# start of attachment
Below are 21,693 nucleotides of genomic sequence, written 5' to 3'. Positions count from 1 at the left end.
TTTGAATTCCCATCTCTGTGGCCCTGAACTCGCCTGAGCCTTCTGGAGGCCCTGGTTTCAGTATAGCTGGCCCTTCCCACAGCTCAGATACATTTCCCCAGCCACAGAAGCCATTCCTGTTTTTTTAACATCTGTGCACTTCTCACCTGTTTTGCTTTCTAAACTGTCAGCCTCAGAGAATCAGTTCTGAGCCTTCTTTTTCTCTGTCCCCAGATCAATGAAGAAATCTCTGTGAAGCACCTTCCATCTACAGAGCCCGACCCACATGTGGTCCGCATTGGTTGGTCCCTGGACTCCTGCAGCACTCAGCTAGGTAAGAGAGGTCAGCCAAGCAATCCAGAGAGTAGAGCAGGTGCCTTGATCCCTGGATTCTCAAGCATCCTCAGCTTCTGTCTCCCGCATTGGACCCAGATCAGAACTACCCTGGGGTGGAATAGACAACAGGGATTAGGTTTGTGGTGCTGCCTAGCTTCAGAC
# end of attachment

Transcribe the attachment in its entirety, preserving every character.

Below are 21,693 nucleotides of genomic sequence, written 5' to 3'. Positions count from 1 at the left end.
TTTGAATTCCCATCTCTGTGGCCCTGAACTCGCCTGAGCCTTCTGGAGGCCCTGGTTTCAGTATAGCTGGCCCTTCCCACAGCTCAGATACATTTCCCCAGCCACAGAAGCCATTCCTGTTTTTTTAACATCTGTGCACTTCTCACCTGTTTTGCTTTCTAAACTGTCAGCCTCAGAGAATCAGTTCTGAGCCTTCTTTTTCTCTGTCCCCAGATCAATGAAGAAATCTCTGTGAAGCACCTTCCATCTACAGAGCCCGACCCACATGTGGTCCGCATTGGTTGGTCCCTGGACTCCTGCAGCACTCAGCTAGGTAAGAGAGGTCAGCCAAGCAATCCAGAGAGTAGAGCAGGTGCCTTGATCCCTGGATTCTCAAGCATCCTCAGCTTCTGTCTCCCGCATTGGACCCAGATCAGAACTACCCTGGGGTGGAATAGACAACAGGGATTAGGTTTGTGGTGCTGCCTAGCTTCAGAC